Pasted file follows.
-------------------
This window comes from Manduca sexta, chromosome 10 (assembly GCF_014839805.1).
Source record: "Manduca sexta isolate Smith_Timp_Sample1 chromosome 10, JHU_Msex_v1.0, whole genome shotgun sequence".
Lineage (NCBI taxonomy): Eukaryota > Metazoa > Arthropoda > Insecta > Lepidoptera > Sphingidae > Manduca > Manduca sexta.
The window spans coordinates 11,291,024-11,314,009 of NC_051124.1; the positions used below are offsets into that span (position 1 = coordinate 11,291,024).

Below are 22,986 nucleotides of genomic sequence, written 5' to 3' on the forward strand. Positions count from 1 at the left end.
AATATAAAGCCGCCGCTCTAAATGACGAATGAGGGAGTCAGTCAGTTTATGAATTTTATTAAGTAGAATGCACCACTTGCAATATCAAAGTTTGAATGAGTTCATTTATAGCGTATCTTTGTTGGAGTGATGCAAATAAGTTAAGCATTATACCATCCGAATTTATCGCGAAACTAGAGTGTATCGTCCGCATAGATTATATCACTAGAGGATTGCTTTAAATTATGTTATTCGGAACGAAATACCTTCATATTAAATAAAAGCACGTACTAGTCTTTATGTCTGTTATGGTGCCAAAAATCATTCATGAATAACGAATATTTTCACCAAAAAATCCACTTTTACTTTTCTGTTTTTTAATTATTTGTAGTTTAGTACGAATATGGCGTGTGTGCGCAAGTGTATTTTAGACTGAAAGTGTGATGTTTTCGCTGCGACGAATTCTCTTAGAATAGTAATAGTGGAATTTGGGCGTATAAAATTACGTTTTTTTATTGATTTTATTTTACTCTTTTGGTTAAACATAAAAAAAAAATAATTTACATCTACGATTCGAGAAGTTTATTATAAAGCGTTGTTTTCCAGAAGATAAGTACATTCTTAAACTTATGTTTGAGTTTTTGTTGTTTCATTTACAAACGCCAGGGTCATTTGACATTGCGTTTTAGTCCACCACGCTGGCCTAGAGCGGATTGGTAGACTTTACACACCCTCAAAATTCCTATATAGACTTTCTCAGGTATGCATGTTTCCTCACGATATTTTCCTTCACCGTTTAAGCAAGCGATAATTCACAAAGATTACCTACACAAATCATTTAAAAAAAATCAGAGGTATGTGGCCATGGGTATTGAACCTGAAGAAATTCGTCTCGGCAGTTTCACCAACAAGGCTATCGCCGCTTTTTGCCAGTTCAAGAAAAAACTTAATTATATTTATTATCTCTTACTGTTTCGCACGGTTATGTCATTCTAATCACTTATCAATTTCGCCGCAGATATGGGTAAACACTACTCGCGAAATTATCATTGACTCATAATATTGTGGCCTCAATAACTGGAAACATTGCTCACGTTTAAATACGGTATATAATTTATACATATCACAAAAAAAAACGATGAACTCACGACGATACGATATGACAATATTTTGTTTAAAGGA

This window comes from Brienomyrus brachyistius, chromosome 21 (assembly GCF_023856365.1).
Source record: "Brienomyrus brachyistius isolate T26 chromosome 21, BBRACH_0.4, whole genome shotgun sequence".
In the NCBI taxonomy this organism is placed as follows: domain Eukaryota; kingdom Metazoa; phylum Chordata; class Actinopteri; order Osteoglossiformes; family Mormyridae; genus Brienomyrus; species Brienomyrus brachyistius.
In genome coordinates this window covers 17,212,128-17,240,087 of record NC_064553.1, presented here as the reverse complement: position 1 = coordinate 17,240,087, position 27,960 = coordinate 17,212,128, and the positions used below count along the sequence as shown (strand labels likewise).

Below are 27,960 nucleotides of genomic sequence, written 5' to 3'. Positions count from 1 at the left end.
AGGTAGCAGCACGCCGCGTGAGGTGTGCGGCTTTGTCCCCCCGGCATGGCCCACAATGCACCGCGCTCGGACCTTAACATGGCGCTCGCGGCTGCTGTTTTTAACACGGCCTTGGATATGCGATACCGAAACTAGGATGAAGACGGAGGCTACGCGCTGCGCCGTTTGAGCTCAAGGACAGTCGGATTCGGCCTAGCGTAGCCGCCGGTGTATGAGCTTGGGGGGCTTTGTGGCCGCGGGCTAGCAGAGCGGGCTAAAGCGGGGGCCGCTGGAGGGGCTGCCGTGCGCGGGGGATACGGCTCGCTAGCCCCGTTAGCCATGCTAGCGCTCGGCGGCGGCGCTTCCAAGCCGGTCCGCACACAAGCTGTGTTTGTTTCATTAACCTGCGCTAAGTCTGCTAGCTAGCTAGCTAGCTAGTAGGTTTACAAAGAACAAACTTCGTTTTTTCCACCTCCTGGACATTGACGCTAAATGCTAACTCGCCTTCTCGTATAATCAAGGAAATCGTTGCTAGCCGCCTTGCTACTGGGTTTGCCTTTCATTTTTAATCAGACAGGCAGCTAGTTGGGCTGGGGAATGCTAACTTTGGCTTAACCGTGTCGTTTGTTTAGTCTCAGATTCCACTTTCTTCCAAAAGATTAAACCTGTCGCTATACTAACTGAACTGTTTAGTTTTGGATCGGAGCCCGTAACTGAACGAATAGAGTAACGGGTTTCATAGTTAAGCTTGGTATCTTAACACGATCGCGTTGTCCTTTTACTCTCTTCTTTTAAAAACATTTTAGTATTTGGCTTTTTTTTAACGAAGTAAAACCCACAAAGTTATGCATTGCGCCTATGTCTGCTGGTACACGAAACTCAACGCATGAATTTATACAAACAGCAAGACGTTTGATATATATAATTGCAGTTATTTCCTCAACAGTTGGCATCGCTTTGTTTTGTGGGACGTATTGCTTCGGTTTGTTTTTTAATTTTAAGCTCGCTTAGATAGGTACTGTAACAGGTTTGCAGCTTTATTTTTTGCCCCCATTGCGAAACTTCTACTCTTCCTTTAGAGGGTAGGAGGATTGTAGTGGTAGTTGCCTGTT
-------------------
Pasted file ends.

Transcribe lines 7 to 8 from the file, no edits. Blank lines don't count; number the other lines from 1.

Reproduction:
This window comes from Brienomyrus brachyistius, chromosome 21 (assembly GCF_023856365.1).
Source record: "Brienomyrus brachyistius isolate T26 chromosome 21, BBRACH_0.4, whole genome shotgun sequence".